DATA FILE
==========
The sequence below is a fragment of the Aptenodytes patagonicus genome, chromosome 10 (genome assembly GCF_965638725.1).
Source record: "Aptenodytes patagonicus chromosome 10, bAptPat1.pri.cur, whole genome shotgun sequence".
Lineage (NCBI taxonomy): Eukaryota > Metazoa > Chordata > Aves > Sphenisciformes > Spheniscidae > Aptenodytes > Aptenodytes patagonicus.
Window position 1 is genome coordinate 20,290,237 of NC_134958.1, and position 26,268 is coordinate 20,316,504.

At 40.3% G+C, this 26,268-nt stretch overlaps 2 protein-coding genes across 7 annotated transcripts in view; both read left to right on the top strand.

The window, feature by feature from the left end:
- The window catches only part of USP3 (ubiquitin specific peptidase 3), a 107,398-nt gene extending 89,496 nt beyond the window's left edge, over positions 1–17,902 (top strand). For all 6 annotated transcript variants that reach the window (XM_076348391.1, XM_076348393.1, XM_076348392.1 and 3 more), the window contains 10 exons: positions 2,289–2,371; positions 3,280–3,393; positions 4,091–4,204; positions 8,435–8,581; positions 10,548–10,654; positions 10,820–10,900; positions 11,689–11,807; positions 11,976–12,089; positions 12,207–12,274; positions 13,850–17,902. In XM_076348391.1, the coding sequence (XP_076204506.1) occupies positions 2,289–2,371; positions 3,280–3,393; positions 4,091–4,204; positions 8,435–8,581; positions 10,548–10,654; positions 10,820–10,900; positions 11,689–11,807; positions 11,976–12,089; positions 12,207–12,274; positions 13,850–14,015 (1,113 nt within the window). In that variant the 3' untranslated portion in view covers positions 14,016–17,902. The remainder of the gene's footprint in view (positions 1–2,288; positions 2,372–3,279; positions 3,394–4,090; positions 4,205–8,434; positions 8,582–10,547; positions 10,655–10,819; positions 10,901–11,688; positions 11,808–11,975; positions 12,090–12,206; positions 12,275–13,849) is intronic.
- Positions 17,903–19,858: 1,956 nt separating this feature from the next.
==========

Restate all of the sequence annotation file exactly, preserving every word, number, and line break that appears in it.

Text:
The sequence below is a fragment of the Aptenodytes patagonicus genome, chromosome 10 (genome assembly GCF_965638725.1).
Source record: "Aptenodytes patagonicus chromosome 10, bAptPat1.pri.cur, whole genome shotgun sequence".
Lineage (NCBI taxonomy): Eukaryota > Metazoa > Chordata > Aves > Sphenisciformes > Spheniscidae > Aptenodytes > Aptenodytes patagonicus.
Window position 1 is genome coordinate 20,290,237 of NC_134958.1, and position 26,268 is coordinate 20,316,504.

At 40.3% G+C, this 26,268-nt stretch overlaps 2 protein-coding genes across 7 annotated transcripts in view; both read left to right on the top strand.

The window, feature by feature from the left end:
- The window catches only part of USP3 (ubiquitin specific peptidase 3), a 107,398-nt gene extending 89,496 nt beyond the window's left edge, over positions 1–17,902 (top strand). For all 6 annotated transcript variants that reach the window (XM_076348391.1, XM_076348393.1, XM_076348392.1 and 3 more), the window contains 10 exons: positions 2,289–2,371; positions 3,280–3,393; positions 4,091–4,204; positions 8,435–8,581; positions 10,548–10,654; positions 10,820–10,900; positions 11,689–11,807; positions 11,976–12,089; positions 12,207–12,274; positions 13,850–17,902. In XM_076348391.1, the coding sequence (XP_076204506.1) occupies positions 2,289–2,371; positions 3,280–3,393; positions 4,091–4,204; positions 8,435–8,581; positions 10,548–10,654; positions 10,820–10,900; positions 11,689–11,807; positions 11,976–12,089; positions 12,207–12,274; positions 13,850–14,015 (1,113 nt within the window). In that variant the 3' untranslated portion in view covers positions 14,016–17,902. The remainder of the gene's footprint in view (positions 1–2,288; positions 2,372–3,279; positions 3,394–4,090; positions 4,205–8,434; positions 8,582–10,547; positions 10,655–10,819; positions 10,901–11,688; positions 11,808–11,975; positions 12,090–12,206; positions 12,275–13,849) is intronic.
- Positions 17,903–19,858: 1,956 nt separating this feature from the next.